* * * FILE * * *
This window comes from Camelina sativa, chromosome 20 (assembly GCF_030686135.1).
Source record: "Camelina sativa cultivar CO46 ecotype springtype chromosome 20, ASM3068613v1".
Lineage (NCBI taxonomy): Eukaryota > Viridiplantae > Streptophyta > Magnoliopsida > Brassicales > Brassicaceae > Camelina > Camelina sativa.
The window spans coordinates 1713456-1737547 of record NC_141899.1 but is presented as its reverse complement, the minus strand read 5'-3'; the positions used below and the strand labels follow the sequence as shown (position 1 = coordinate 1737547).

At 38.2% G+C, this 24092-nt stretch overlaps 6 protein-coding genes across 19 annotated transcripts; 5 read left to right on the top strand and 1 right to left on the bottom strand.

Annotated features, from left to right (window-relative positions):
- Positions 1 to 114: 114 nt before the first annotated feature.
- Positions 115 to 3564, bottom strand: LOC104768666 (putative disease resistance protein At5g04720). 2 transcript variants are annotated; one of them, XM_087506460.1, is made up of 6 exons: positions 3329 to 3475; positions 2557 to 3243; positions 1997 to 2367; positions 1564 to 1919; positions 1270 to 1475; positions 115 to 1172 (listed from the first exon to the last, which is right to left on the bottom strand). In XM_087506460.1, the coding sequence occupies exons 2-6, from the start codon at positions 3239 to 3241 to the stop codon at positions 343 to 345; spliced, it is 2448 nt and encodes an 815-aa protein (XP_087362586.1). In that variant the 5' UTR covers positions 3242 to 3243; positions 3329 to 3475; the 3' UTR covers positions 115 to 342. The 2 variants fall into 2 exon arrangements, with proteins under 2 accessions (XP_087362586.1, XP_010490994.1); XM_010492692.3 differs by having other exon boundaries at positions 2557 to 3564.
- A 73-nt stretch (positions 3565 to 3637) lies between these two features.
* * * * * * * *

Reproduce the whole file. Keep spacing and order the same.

This window comes from Camelina sativa, chromosome 20 (assembly GCF_030686135.1).
Source record: "Camelina sativa cultivar CO46 ecotype springtype chromosome 20, ASM3068613v1".
Lineage (NCBI taxonomy): Eukaryota > Viridiplantae > Streptophyta > Magnoliopsida > Brassicales > Brassicaceae > Camelina > Camelina sativa.
The window spans coordinates 1713456-1737547 of record NC_141899.1 but is presented as its reverse complement, the minus strand read 5'-3'; the positions used below and the strand labels follow the sequence as shown (position 1 = coordinate 1737547).

At 38.2% G+C, this 24092-nt stretch overlaps 6 protein-coding genes across 19 annotated transcripts; 5 read left to right on the top strand and 1 right to left on the bottom strand.

Annotated features, from left to right (window-relative positions):
- Positions 1 to 114: 114 nt before the first annotated feature.
- Positions 115 to 3564, bottom strand: LOC104768666 (putative disease resistance protein At5g04720). 2 transcript variants are annotated; one of them, XM_087506460.1, is made up of 6 exons: positions 3329 to 3475; positions 2557 to 3243; positions 1997 to 2367; positions 1564 to 1919; positions 1270 to 1475; positions 115 to 1172 (listed from the first exon to the last, which is right to left on the bottom strand). In XM_087506460.1, the coding sequence occupies exons 2-6, from the start codon at positions 3239 to 3241 to the stop codon at positions 343 to 345; spliced, it is 2448 nt and encodes an 815-aa protein (XP_087362586.1). In that variant the 5' UTR covers positions 3242 to 3243; positions 3329 to 3475; the 3' UTR covers positions 115 to 342. The 2 variants fall into 2 exon arrangements, with proteins under 2 accessions (XP_087362586.1, XP_010490994.1); XM_010492692.3 differs by having other exon boundaries at positions 2557 to 3564.
- A 73-nt stretch (positions 3565 to 3637) lies between these two features.